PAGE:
With the key parameter, we control what we want to sort. In our case with the dictionary, without setting the key parameter, the keys of the dictionary would have been sorted, but we need the dictionary to be sorted by values. The key parameter expects a function object and this is where get() function comes useful. By using key=my_dict.get, the value of each key will be used in the sort.

    • reverse (optional, as keyword argument reverse=)

      By default, the sorted elements will be sorted in ascending order (lowest to highest). With reverse=True, we tell it to sort it in descending order (highest to lowest).

  • Line 14:

        print(j+":",my_dict[j],"time(s)")  
    

    Here, we are displaying the result of the sorted() function from line 13 that returns a list of keys when sorting the dictionary. We first print the key and then its value, which in our case is a unique character from the string and the number of times it appears in the string.

Note: If you want to learn more about the dictionaries in Python, check this comprehensive article about this topic.

Next, we are going to examine how to accomplish the same task without the need to deal with the dictionary, get() and sorted() function. This time, we will be using the collections module instead.

Solution 2 - using Counter in collections module

For the 2nd solution, the complete code looks like this:

from collections import Counter

my_text = "Winter is coming!"
my_clean_text = my_text.replace(" ","").replace("!","")
print("Original text: {}".format(my_text))
print("Cleaned text: {}".format(my_clean_text))

#calculate number of times the characters appear in a string
list_of_chars = list(my_clean_text)
cnt = Counter(list_of_chars)
common = cnt.most_common()

print("\nFrequency of characters:")
#print the characters in descending order from most frequent to least frequent 
for c in common:
    print(c[0]+":",c[1],"time(s)")

Let's go through the highlighted lines.

  • Line 1:

    from collections import Counter
    

    First, we import the Counter class from the collections module. This module is part of the standard python library and is included when we installed Python, so no need to use pip install command.

As with the 1st solution, this one also has two main highlighted sections. The first section deals with the counting repeated elements and the other section displays the characters from highest number to lowest.

Count number of times, the characters appear in a string

  • Line 9:

    list_of_chars = list(my_clean_text)

    From the text string, we need to store each character as an element in the list and we do that using the Python list() function.

  • Line 10:

    cnt = Counter(list_of_chars)

    We then use this list of characters as an argument on a Counter object from the collections module. The Counter class is used to count the unique elements in the list. This is the description of Counter in the official python documentation:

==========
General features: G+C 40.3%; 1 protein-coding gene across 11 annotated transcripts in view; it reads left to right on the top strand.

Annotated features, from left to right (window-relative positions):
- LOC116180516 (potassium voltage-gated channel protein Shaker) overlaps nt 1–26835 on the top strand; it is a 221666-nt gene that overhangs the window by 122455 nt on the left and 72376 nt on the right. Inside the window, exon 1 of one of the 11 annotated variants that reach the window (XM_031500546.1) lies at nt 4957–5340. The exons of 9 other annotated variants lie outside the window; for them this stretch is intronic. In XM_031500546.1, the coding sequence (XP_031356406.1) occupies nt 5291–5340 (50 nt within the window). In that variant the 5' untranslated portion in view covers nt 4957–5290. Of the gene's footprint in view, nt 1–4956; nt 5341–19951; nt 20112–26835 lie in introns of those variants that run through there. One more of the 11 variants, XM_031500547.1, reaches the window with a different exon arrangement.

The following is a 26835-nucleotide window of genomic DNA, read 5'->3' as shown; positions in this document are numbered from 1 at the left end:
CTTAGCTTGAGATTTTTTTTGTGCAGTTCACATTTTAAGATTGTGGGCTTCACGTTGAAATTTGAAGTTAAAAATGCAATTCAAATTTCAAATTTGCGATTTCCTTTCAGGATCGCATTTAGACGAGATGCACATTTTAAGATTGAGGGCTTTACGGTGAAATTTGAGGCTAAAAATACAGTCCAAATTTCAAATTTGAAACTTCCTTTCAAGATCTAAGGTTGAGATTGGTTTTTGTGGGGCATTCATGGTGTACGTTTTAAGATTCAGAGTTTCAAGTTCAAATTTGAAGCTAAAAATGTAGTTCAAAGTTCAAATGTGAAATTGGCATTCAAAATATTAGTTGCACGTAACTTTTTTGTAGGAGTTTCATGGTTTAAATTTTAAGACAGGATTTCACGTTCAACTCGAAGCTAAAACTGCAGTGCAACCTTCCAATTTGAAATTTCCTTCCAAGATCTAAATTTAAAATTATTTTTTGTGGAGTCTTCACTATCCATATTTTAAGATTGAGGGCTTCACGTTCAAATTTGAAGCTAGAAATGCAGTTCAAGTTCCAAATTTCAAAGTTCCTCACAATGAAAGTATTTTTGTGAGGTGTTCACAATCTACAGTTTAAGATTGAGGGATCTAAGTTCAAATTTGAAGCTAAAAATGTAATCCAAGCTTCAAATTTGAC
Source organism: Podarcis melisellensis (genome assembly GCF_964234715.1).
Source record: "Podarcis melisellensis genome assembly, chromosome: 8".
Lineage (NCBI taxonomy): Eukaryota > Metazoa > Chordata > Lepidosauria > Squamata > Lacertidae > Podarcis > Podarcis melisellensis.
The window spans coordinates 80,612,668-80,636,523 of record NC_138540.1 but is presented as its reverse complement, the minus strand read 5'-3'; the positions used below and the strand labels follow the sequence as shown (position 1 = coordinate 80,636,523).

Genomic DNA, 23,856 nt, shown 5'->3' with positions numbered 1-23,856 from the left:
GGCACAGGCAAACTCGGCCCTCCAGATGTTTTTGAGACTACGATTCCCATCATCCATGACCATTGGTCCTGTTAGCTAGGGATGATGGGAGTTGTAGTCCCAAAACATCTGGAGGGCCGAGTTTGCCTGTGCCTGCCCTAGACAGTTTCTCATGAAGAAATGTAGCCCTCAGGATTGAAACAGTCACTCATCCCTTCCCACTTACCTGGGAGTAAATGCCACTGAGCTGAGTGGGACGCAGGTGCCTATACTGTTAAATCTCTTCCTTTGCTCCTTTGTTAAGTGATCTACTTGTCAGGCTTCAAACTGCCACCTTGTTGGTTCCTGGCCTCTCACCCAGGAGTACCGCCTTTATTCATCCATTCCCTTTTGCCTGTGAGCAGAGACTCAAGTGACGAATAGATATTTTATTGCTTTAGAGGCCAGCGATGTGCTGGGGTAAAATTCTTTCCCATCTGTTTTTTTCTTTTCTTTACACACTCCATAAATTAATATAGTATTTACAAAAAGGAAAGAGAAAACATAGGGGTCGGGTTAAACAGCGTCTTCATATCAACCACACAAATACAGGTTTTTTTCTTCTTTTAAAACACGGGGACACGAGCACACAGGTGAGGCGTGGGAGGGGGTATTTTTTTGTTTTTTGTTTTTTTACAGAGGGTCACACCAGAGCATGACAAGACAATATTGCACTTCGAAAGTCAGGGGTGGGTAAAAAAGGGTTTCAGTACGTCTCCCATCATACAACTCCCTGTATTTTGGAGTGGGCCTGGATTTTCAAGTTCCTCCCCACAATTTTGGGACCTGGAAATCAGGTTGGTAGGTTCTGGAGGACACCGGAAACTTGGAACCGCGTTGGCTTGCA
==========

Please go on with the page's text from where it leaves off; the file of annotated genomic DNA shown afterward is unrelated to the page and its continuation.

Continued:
• A Counter is a dict subclass for counting hashable objects. It is an unordered collection where elements are stored as dictionary keys and their counts are stored as dictionary values. Counts are allowed to be any integer value including zero or negative counts. The Counter class is similar to bags or multisets in other languages.

    The source code of the Counter class makes use of the dictionary to accomplish this task, similar to our first solution, it just hides all the low-level details from us.

  • Line 11:

    common = cnt.most_common()

    Finally, we use the most_common() method of the Counter class, which returns a list of all elements, ordered from most common to the least common.

Printing the characters in descending order

For displaying the results, this section is very similar to the one in the first solution, except that we don't need to work with sorted() function at all as we already have the result sorted from most frequent to least frequent in the line 11.

  • Line 15:

    for c in common:

    Here we just iterate through the common variable and it contains the list where elements are tuples containing the character and their count. For example, if the character 'i' is repeated in the string 3 times, it would be stored as a ('i', 3) tuple.

  • Line 16:

        print(c[0]+":",c[1],"time(s)") 
    

    This line displays the character and its value from a tuple by using c[0] and c[1] to access the tuple elements.

Output of the script

The output will be the same for both solutions and they will generate the following:

Original text: Winter is coming!
Cleaned text: Winteriscoming

Frequency of characters:
i: 3 time(s)
n: 2 time(s)
W: 1 time(s)
t: 1 time(s)
e: 1 time(s)
r: 1 time(s)
s: 1 time(s)
c: 1 time(s)
o: 1 time(s)
m: 1 time(s)
g: 1 time(s)

Conclusion

In this article, we wanted to count number of times, the character occurs in a string and we achieved this using two solutions. In the first solution, we used a dictionary while for the 2nd one, we imported the Counter class from the collections module and used its most_common() method.

I hope you have found this article useful. If you have any other interesting solution to the same problem, that you would like to share, let me know and I might add it here.